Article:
O: What do you say when you're at a cocktail party and someone asks, "So what do you do?"
Paul: I usually say I'm a publisher or an author—"psychoanalyst" tends to make people just as uncomfortable as telling them you're a sex book writer. If anyone pries, I'm very adept at changing the subject.
O: And your wife—how does she take being married to Mr. Sex Guide?
Paul: Toni is a criminal defense attorney, and she helps me with the editing. We've been married—oh, God, don't you dare say I don't know—I think nine years. When people ask her about the guide, she'll say, "It's just what Paul wishes sex could be."
O: Best home-tested technique in the book?
Paul: I would be a dead man if I went there.
O: What's new in sex research?
Paul: I read enough scholarly sex articles to euthanize an elephant. [Joannides is on the editorial board of the American Journal of Sexuality Education.] It's frightening how boring researchers can make an exciting subject. Like much of medicine today, sex research is highly dominated by the pharmaceutical industry. One of the great tragedies of our time is that now they're trying to find a Viagra for women, and the latest effort is testosterone—the same hormone they used to give the Olympic athletes from the Soviet bloc. But you wouldn't believe how many women who report low sexual desire are suddenly cured—without pills or patches—when they find a new partner who wants to talk to them about sex.
O: How do you start talking about...er...um...
Paul: I don't have a magic answer for opening up in the bedroom. But couples should give themselves permission to admit that they don't have a clue what they're doing. It really takes time to learn what makes another person feel good, no matter how experienced anyone is.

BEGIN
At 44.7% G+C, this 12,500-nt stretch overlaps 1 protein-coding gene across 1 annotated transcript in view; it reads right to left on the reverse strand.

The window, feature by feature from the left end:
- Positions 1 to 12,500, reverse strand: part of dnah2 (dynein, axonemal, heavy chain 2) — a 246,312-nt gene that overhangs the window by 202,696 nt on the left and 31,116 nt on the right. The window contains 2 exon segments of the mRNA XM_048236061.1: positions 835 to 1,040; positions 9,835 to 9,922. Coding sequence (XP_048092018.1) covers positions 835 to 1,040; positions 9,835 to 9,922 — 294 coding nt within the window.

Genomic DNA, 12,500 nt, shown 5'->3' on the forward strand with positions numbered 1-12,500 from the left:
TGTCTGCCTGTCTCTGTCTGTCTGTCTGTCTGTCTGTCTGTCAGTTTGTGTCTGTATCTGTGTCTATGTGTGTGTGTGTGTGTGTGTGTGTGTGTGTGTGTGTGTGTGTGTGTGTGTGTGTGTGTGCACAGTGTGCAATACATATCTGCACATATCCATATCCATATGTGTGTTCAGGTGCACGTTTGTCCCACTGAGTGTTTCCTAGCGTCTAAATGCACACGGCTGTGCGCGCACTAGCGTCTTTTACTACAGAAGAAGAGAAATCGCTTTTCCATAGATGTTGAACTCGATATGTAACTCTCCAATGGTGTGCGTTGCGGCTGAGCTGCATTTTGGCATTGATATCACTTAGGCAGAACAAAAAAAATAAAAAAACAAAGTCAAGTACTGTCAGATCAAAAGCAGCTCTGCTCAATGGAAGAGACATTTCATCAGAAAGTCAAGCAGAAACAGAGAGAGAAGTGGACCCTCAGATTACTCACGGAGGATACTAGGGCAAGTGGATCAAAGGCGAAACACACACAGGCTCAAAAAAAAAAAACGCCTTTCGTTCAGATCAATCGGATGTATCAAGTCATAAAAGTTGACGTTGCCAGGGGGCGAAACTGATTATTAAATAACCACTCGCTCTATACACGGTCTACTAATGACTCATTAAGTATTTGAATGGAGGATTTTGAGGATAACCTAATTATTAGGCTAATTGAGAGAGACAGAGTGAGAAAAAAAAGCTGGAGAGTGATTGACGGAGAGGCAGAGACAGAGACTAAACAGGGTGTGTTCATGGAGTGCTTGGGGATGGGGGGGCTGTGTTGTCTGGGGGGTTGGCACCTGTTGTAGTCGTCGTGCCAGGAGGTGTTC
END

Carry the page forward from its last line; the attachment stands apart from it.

O: Cellulite, thighs, butt—panic!
Paul: In all the sex surveys we've done on our website, and tons of others I've seen, I don't remember any guys complaining about the size of their partner's rear end—or cellulite. By the time a man wants to sleep with you, he finds you attractive. Period. If there's any way to free your energy from that anxiety and put it into having fun with him, believe me, you'll enjoy many more good times ahead.
O: What about, "He's not aroused. He's just not that into me."
Paul: Get rid of that idea! Women do all sorts of numbers on themselves—and on him—if his penis doesn't rise to the occasion. It probably has a lot more to do with what happened at work. Understand that sometimes the penis does what a man wants it to, and sometimes it just doesn't. There are a lot of other ways to please each other, and the two of you can have a fabulous sex life perfecting those.
O: What drives one to get into this line of work?
Paul: Revenge. Revenge for eight years of strict religious schooling in California's San Joaquin Valley. Also, one doesn't become a psychoanalyst from the happiest of upbringings. My parents were both from San Francisco, and my father moved them to this farm town. To say that my mother was angry at him for the next 50 years is to put it mildly.
O: Credentials, credentials...
Paul: When I got to Berkeley in the 1970s, I thought I'd died and gone to heaven. But I vowed that hell would freeze over before I ever went to graduate school. I ended up going for ten years.